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Why Cancun did not succeed

BS Economy Bureau in New Delhi | September 20, 2003 16:58 IST

It took just five minutes for Mexican Trade Minister Luis Ernesto Derbez to make up his mind on calling a halt to the deliberations at the fifth ministerial meeting of the World Trade Organisation at Cancun early this week.

The apparent provocation was the move by the African group of countries on the fifth day of the talks to oppose the inclusion of any of the four components of the Singapore issues (investment, competition, transparency in procurement and trade facilitation) under WTO negotiations.

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The abrupt decision, however, has baffled the developing countries since they had come very close to working out a compromise formula and adopting a statement at the end of the Cancun meeting.

They also cannot understand why Derbez, the chairman of the meeting, was in such a big hurry to close the talks and did not explore other options like extending the meeting for a couple of more days. Which is what has given rise to the speculation that there were other and more powerful forces at work that did not allow any agreement to be formalised at this juncture.

Participants at the Cancun meeting confirm that the unique development at the just concluded talks was the emergence of G-22, a group of countries led by India, Brazil, South Africa and China, which proved to be a powerful counterpoint to the combined might of the US and the European Union.

"The balance of control in the WTO this time has changed. It used to be completely driven by the US and EU. Now there is a change in the equilibrium in favour of the developing countries," said a senior member of the Indian delegation on his return from Cancun.

The coalition of developing countries not only managed to stay intact during the negotiations, but also fought off deliberate campaigns at misinformation about how some members of this group had defected.

On its part, the developing countries' group also used novel means to confuse the US and EU by rotating among themselves the lead role for taking up different issues at different times.

This showed maturity and understanding among the G-22 members, even as such tactics often misled the developed countries into believing that the coalition might have weakened. India's strategy also witnessed a refreshing change.

It was no longer defensive in its approach. It decided to engage with the developed countries on talks on trade issues.

It was aggressive and carried the debate over protectionism and market access to the developed countries' camp. India's trade delegation members even addressed members of some non-governmental organisations, just to ensure that India's position was heard at this forum.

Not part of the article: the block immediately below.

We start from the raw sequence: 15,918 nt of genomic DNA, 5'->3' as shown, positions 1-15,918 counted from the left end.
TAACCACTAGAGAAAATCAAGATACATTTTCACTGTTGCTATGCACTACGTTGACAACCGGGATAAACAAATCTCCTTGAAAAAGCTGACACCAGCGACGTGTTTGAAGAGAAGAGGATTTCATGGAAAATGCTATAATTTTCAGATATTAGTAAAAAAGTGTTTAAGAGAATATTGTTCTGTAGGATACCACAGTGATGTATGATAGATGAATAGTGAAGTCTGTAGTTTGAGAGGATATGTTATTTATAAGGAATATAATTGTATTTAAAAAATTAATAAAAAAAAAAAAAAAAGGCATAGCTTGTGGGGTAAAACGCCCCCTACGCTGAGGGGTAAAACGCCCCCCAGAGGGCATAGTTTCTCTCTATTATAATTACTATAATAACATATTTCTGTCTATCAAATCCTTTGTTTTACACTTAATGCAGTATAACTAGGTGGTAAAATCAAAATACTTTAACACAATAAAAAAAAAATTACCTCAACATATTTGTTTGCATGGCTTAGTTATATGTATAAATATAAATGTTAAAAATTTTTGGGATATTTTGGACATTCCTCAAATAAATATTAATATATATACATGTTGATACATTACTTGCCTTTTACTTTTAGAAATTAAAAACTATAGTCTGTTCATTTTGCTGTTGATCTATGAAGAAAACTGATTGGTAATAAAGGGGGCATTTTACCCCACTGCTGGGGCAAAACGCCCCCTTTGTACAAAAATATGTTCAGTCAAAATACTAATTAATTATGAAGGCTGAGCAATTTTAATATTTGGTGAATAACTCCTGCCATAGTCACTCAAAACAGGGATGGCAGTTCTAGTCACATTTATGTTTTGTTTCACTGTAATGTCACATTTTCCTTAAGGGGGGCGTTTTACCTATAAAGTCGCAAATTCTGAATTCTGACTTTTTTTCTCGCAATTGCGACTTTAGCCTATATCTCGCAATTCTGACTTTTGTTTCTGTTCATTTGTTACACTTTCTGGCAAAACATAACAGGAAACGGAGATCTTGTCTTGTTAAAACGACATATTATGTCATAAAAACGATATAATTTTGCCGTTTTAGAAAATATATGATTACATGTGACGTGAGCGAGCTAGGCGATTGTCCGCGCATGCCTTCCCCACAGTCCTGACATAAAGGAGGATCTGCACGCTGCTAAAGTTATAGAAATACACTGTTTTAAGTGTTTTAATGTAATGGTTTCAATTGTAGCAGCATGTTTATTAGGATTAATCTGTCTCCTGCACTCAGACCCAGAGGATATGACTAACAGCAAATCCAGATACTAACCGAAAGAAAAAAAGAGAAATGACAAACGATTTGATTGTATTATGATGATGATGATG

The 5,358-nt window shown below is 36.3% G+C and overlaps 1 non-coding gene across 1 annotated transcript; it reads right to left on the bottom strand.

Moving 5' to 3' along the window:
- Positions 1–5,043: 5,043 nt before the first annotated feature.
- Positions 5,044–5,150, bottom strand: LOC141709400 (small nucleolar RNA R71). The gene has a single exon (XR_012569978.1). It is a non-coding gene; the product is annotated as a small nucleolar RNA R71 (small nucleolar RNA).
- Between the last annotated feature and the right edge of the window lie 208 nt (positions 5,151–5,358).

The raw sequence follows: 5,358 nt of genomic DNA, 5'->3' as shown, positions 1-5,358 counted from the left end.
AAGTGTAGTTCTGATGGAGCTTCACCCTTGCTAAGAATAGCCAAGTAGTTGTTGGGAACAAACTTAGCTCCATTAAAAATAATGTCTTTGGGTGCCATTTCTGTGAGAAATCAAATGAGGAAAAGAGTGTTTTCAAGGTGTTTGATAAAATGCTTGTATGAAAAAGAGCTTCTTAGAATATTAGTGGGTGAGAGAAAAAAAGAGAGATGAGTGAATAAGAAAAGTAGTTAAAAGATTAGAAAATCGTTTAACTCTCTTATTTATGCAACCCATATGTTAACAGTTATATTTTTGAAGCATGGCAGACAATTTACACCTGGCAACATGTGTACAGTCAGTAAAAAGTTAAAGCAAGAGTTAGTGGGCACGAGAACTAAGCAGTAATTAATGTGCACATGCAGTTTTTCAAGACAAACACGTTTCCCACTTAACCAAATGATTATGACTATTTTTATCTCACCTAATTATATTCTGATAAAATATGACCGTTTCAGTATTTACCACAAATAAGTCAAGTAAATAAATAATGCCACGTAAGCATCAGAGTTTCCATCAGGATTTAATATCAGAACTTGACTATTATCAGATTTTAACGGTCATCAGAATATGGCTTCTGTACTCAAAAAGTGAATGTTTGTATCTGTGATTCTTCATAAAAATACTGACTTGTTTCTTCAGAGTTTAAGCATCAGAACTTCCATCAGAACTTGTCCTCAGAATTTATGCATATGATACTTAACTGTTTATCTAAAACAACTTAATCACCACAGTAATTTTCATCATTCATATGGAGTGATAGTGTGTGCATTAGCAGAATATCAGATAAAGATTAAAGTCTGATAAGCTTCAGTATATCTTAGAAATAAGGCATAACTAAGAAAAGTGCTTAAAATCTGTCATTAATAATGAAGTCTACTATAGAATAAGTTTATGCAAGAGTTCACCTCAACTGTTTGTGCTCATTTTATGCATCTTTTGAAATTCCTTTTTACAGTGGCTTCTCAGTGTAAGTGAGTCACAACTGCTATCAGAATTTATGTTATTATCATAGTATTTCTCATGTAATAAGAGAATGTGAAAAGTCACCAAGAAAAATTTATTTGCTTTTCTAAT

What dealt a crucial blow to the Cancun meeting was the draft circulated among members on the fourth day of the talks.

It only took care of the US and European Union interests. For instance, while the US and EU were to reduce their farm tariff by 36 per cent and 41 per cent, respectively, India was to reduce its tariff on farm goods by 71 per cent.

There was no categorical time frame given for reducing in farm subsidies by the US and EU either. On the other hand, two of the Singapore issues -- trade facilitation and transparency in procurements, were proposed to be included while the talks on investment were to start within six months.

In about five hours of the presentation of the draft text of the agreement, the developing countries evolved a common approach to oppose it.

Brazil took the lead in opposing the draft proposals on agriculture.

India was the third speaker at this session, which tore apart the draft for meting out a differential treatment to the developed countries, while ignoring the concerns expressed by the developing member-countries.

India declared that the draft had buried the development rhetoric of the Doha round and it seemed that the only agenda now left to be pursued was to further the development of the developed world.

By late evening, the facilitators of the meeting realised that things were getting out of control and there was need to narrow down the differences.

Six trade ministers-- representing the US, European Union, India, Brazil, South Africa and China, got together to salvage the draft. Three hours of talks later, the trade ministers emerged out with the focus once again returning to the Singapore issues.

Much to India's relief, the contentious elements of the Singapore issues were beginning to get resolved.

The US had already opposed the inclusion of competition in trade talks.

The EU offered to drop investment and later offered to postpone negotiations on transparency in procurement.

That left only trade facilitation, to which India and other developing countries did not have much opposition.

On agriculture, a "defensive" proposal was worked out seeking to reduce export subsidies and domestic support for farm goods within a pre-determined time frame.

Even as trade ministers began nurturing hopes of an agreement that would take care of the legitimate concerns of the developing countries, the sudden emergence of the African countries to reject all the Singapore issues (when in reality only one issue was left on the table) changed the course of the Cancun meeting.

Derbez declared the meeting closed, even though many members were debating whether the chairman enjoyed the power to take such a decision.

As a senior member of the Indian delegation observed, the Cancun meeting was something more than a failure, because a document appeared to be a distinct possibility and why it did not happen makes one wonder if there is something more than meets the eye.

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